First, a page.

Consumers are potentially exposed to nanomaterials during use of nano-enabled consumer products. Of particular concern is the application of nanomaterials in spray products. To investigate the exposure of the consumer to nanomaterials in these products, ConsExpo nano has been adapted from the ConsExpo model for the estimation of exposure to regular substances in spray products. It has been developed in the context of the Dutch National NanoNextNl project: “Predictive modeling of human exposure” and was updated in the EU caLIBRAte project.
During use of a consumer spray product, the nanomaterial that is released from the spray may become airborne as part of the spray aerosol or as individual particles. Exposure to a nanomaterial in an aerosol may take place via different routes, but inhalation of the aerosol is generally considered the route of most concern.
According to Braakhuis et al., (2014), the most relevant effect after inhalation exposure to nanomaterials is the induction of inflammation in the alveoli. One of the most critical determinants of this effect is both the magnitude and duration of the alveolar load of a nanomaterial. To estimate the alveolar load arising from the use of nano-enabled spray products, ConsExpo nano combines models that estimate the external aerosol concentration in indoor air, with models that estimate the deposition in and clearance of inhaled aerosol from the alveolar region.
An issue addressed in ConsExpo nano is the observation that the traditional choice of ‘mass of the substance inhaled’ as a measure of exposure is inappropriate to quantify dose-effect relations for nanomaterials. Alternative dose metrics such as total number or total surface area of the nanoparticles inhaled have been suggested, but consensus on an appropriate dose metric is currently lacking. To bridge this current knowledge gap, ConsExpo nano expresses exposure estimates in a variety of dose metrics, allowing the exposure assessor to evaluate various alternatives.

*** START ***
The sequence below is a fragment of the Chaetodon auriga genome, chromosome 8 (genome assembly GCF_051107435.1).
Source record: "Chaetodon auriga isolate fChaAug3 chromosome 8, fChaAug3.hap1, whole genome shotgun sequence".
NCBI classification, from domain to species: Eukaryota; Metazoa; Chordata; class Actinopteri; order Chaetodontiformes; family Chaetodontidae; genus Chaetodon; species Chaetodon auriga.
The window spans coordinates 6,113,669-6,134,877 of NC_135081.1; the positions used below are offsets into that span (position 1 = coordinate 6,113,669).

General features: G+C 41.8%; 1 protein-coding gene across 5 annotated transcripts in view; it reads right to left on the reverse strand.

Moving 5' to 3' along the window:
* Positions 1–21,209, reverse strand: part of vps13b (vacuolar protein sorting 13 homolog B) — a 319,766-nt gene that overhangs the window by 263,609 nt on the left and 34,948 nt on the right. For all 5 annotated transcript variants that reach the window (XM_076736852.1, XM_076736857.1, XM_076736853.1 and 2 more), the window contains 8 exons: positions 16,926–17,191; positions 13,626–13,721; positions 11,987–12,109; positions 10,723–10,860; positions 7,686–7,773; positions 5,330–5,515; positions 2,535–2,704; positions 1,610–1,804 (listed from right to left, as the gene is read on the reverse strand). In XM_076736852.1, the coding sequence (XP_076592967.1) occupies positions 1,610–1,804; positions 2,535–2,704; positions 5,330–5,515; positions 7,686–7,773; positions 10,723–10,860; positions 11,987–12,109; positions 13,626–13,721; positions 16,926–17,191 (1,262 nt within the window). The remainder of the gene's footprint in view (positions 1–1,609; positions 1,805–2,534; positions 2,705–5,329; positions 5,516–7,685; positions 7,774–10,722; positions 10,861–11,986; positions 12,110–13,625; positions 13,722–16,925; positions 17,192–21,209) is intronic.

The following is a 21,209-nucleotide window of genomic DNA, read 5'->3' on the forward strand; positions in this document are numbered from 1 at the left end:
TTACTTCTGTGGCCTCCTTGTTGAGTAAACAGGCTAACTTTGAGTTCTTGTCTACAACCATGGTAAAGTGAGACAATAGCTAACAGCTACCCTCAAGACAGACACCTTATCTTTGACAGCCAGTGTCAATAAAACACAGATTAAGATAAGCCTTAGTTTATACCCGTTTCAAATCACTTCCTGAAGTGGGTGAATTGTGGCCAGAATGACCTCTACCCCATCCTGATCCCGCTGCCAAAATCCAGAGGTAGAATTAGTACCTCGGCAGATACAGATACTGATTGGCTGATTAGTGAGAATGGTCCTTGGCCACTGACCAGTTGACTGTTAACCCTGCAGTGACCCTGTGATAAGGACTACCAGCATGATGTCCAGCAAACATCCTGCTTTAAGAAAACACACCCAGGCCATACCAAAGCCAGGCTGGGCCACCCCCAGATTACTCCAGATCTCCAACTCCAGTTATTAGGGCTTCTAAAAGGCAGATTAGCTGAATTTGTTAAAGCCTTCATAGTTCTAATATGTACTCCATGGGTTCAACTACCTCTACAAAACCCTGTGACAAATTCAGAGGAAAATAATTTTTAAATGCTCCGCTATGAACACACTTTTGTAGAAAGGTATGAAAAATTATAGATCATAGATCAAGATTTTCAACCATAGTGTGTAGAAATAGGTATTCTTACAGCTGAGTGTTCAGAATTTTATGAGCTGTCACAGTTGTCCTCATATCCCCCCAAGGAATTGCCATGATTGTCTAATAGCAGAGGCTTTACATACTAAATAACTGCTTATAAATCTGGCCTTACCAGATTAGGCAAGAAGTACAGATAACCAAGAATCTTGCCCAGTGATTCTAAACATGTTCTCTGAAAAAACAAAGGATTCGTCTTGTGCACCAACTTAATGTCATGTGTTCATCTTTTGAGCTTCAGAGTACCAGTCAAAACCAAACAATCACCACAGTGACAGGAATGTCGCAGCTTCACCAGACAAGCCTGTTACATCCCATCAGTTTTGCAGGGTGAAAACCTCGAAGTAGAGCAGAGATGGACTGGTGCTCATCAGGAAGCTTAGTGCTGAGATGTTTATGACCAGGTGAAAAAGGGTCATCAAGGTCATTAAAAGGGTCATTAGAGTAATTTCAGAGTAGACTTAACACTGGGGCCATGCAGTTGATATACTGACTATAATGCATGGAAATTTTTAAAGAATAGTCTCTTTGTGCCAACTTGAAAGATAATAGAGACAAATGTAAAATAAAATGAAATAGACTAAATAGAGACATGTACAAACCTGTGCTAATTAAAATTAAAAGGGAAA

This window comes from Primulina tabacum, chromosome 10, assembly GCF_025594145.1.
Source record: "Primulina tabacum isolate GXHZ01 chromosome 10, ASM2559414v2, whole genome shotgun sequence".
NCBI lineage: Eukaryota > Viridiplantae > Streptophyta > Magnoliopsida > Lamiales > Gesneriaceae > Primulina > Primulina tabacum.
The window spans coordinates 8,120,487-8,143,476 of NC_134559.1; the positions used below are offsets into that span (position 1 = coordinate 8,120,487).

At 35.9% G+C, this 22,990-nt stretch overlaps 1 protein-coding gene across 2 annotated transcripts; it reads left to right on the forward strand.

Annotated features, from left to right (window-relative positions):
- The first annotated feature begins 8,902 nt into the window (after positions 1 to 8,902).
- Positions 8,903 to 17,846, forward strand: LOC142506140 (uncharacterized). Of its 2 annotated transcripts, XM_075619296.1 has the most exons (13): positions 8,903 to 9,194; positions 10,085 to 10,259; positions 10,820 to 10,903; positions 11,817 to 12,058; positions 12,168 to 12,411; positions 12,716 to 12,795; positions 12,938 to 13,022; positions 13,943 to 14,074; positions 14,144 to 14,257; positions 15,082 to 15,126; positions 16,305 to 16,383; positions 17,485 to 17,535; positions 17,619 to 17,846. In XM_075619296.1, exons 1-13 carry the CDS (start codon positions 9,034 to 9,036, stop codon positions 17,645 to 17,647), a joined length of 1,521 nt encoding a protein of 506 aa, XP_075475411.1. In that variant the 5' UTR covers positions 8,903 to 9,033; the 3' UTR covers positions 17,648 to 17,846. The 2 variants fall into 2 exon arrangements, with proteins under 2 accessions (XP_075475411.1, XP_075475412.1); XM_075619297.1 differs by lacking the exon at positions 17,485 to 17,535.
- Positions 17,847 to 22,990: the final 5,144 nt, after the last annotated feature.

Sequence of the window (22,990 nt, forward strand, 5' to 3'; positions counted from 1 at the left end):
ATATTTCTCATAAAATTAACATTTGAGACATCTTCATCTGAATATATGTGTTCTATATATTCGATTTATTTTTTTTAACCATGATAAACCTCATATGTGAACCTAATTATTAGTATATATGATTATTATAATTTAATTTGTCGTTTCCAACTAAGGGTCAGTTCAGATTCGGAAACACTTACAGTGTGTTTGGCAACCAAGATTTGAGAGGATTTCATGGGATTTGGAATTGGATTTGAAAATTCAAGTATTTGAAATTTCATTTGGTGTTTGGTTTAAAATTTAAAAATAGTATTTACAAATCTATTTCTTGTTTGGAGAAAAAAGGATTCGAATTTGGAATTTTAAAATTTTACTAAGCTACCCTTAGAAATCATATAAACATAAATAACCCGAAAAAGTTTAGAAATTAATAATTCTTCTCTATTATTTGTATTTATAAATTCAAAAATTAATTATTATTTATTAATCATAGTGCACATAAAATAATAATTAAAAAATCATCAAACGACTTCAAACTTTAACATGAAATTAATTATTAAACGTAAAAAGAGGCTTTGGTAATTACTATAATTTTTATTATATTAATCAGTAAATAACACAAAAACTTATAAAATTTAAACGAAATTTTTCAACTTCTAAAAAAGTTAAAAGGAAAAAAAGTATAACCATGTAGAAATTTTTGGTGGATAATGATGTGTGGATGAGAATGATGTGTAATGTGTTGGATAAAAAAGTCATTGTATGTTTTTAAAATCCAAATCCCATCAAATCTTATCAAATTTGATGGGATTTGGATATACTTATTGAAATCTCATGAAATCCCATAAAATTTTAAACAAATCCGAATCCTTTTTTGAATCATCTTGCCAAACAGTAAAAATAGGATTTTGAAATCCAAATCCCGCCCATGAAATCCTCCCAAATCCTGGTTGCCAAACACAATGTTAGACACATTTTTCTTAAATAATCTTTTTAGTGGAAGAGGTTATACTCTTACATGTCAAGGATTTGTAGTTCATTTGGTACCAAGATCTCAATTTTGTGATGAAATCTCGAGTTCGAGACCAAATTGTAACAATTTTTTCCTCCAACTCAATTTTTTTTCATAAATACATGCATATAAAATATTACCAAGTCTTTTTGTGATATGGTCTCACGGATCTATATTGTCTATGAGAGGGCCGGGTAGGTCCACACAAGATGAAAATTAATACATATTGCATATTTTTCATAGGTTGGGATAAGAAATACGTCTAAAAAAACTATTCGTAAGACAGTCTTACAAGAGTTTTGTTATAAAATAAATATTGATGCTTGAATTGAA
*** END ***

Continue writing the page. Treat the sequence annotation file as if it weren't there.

Apart from a spray scenario, ConsExpo nano features a custom scenario in which a measured air concentration is used directly as input in the tool. This makes the tool applicable simulating exposure based on monitoring data (e.g. in workplaces).
Furthermore, there is a possibility to simulate an animal hazard study with known adversed effects after inhalation exposure to the nanomaterial of interest (or a similar nanomaterial). In this way, it is possible to convert the external dose of nanomaterials to which the animals are exposed, into an internal exposure dose i.e. the alveolar load. In this way, a comparison can be made between exposure related adverse effects of the animal study and the dose that is expected after human inhalation exposure giving a first indication of the risk after that specific exposure to nanomaterials.
Update november 2019
Within the context of the caLIBRAte project, ConsExpo nano was evaluated by means of an extensive sensitivity analysis and performance test. In the latter, ConsExpo nano was tested against experimental data. Several recommendations from this evaluation have been followed and implemented in the updated version 3.0 of the ConsExpo nanotool. Added features include:
Capabilities for performing probabilistic evaluations by means of Monte Carlo simulation have been added.
For a range of parameters, probability distributions can be specified as input. Monte Carlo simulations are performed by repeatedly sampling from the input distributions, constructing a sample of the distribution of model calculations. Probabilistic calculations are a valuable tool for analyzing the effects of uncertainty and variability on the exposure evaluation.
Different normalisations of the calculated dose have been added.
Depending on the hazard information in the risk assessment, doses are more appropriately expressed in different normalisations, e.g. as dose per lung, per unit alveolar surface area, per kg body weight. Different options for normalisation of the output have been added.
Support of the use of measured data.
To characterise the particle size distribution of consumer sprays, users may bring in raw measurement data via text file input.
Currently, there is still a lack of knowledge and data on the exposure assessment and risk assessment for nanomaterials. ConsExpo nano is a “work-in-progress” online tool that is designed to reflect the current state of knowledge on exposure to nanomaterials via inhalation. The tool will be further developed to accommodate developments in the state of the science.
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